[:

And so, I started doing that. I'm approaching my 100th episode. I've had some great guests and it's just amazing hearing other people's stories, how they approach life, how they have success, whether it's in public speaking or networking or business, whatever it is. So that's kind of where I'm at. I still do have a day job, I help my wife with her business and I'm really pushing this podcast and also trying to write the next book, too.

[:

I'm glad to hear that you are writing the next book. I'm not going to ask you to let us know what it is, but I do want to know when it comes out, please.

[:

Yes, very soon.

[:

And so then, with the fact that you do these multiple things, most people will be very confused at how do you manage to fit all of these things, in these different types of roles, these different types of jobs, as well as being like a human and a partner and everything else while being an introvert.

[:

Yeah, absolutely. And that was part of the whole-time management thing. And really, it's just a matter of, okay, what's really important to me? And I think every once in a while, you need to just set aside some time. Maybe for me, it might be a Sunday morning or something you know, where you just have time just to think and reflect on what is most important to me in my job. You know, what projects are just if I completed these, I would consider myself successful. You know what, like right now, I said I'm working on my book. You know what kind of time do I need to give my wife for her business? And I didn't mention I have three kids, too. They're getting older, so that definitely changes things. But it's really just a matter of what are your top priorities and making a place for all of them and realizing you can't do everything, you know. You’re just like what do I want to get done? What's it going to take to do that? Who do I need to help me? That kind of thing.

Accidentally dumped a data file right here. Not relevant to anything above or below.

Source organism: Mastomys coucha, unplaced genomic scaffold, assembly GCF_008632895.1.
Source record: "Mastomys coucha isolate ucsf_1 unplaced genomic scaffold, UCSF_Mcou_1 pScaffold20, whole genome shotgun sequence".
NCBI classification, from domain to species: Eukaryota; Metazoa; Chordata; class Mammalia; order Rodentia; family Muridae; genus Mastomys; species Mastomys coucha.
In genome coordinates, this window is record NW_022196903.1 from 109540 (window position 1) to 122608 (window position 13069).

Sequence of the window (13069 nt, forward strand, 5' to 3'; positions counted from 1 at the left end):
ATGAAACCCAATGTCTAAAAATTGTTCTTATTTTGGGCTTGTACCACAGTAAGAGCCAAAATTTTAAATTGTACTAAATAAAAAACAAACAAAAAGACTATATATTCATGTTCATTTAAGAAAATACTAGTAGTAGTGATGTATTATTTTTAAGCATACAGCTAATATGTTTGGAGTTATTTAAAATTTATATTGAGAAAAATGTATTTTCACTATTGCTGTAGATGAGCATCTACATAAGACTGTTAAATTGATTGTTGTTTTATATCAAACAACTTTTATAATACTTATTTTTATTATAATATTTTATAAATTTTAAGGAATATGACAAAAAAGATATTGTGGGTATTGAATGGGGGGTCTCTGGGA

[:

And so, if there's something that you do consistently or regularly that has improved your career and all business and all roles that you are part of?

[:

Yeah, definitely. One of the best things that I did is I blocked off the first 90 minutes of my work day and not meeting. In my role, people can schedule meetings for me, I schedule meetings for other people. We have access to each other's calendars. So that 1st 90 minutes is really that time where I can think and focus. It's spending time to look at the week, like you know, what do I have to do? An important part of being an introvert is preparing. We like to think about things before the meeting, before the presentation, before the conversation. If we can give some things some thought, we do a lot better in most cases. So, I often will you know, take time at the beginning of the week or the end of week to really look at the week. And sometimes I might even just all right, there's some back-to-back meetings. Can I squeeze a little space in there and just really take a look at my calendar? What do I need to prepare for? Where could I really use the break? And where can I schedule that in? Kind of thing. So just really using my calendar to my advantage has been something that's important.